NEW YORK – In a market dominated by tablet PCs,
smartphones and laptops, Hewlett-Packard is not giving
up on the desktop PC.
In fact, HP is putting a little extra emphasis
on this once leading category.
Randall Martin, HP’s chief design strategist,
desktop PCs, said the company is placing
a great deal of effort on product design
along with research and development.
“We are not abandoning our bread-andbutter
Pavilion towers. These are still a huge
portion of the market,” he said.
For the first time in two years HP has refreshed
the appearance of the three main
chassis designs in its tower line.
Randall said his team takes a much different
direction in designing desktops than
his colleagues on the mobile computing
side of the business.
“Personal electronics can have bold colors,
people want to
make a personal
want these [desktops]
The guiding design principle for the 2011 refresh
was “Refined, Elegant, Sophisticated” and the end
result was a three-color design with either blue or red
LED highlights. Like previous models the towers have
pull-down doors to reveal USB and other ports and
fold-out doors to expose the drives, Randall said.
The entry-level Pavilion p7 series, starting at $299,
can come with either Intel or AMD processors.
The Slimline e5 series, with a $329 starting price,
available on June 15, will also have Intel and AMD processor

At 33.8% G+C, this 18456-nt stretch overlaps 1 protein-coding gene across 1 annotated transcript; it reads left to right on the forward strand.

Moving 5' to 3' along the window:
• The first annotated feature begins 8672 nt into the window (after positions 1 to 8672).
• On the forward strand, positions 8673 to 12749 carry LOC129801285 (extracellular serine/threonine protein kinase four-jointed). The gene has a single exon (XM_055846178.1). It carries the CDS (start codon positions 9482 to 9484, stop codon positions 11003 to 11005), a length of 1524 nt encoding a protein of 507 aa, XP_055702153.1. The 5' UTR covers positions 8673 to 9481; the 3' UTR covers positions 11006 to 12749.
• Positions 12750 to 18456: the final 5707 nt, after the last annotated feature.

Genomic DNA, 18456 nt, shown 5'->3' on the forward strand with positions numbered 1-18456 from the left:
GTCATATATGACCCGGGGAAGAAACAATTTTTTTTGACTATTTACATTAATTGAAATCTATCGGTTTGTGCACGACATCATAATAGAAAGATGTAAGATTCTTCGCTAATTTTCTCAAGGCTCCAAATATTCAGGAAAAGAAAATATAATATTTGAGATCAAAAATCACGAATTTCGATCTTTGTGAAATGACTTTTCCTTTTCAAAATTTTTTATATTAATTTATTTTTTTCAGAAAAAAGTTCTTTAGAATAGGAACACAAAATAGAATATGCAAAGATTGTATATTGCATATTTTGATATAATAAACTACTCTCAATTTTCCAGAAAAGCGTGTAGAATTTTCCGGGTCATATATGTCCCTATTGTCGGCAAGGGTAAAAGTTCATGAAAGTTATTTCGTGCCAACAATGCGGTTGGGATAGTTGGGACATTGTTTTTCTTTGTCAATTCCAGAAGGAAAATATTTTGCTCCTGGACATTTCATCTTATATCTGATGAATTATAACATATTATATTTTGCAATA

The flagship Pavilion HPE h8 series is the workhorse
of the new offerings. Consumers can configure
it with either Intel or an AMD processor, NVIDIA or
It will ship on May 18 with a $599 price tag.
Hewlett-Packard revamped the design on its Mini
Note netbook line, while making incremental changes
to its mainstream consumer models.
The Mini Note changes were mainly cosmetic. The
battery is now fully flush with the lower
portion of the device whereas before
it bumped out quite a bit
in the rear. In addition, a removable
bottom panel has
been added so users can
easily upgrade the device.
The primary internal
change was the addition of
HP’s Beats audio enhancement
software to the Mini
Pricing remains the
same at $299 and the improved
models will ship
on June 15.
Upgrades to the
mainstream line include
an improved Simple-
Pass app so users can
easily sign into multiple
online accounts using one
password; an improved GUI
for the device’s Coolsense auto-cooling
feature that makes it simpler for users to
set their preferences; and the inclusion
of the Pavilion dvV4 into the U.S. market. These features
are being added to the Pavilion dv4 and Envy 14
The revamped dv4 will ship on May 18 with a $599
suggested retail price and the Envy 14 will follow on
June 15 with a $999 price tag.
On the commercial notebook side, HP added a
new service feature called DataPass. This is a prepaid
3G mobile broadband service that allows owners
of HP ProBook laptops with 3G capability to buy
data packages. The four packages available start at
$5 for 75MB of data that will last for five hours; 10 for
150MB or three days; $20 for 450MB or 14 days and
$30 for 1GB or 30 days.
The user can reload as often as needed. HP is
working with several carriers to supply the service, the
company said. There is no timetable for moving this
capability to HP’s consumer notebooks.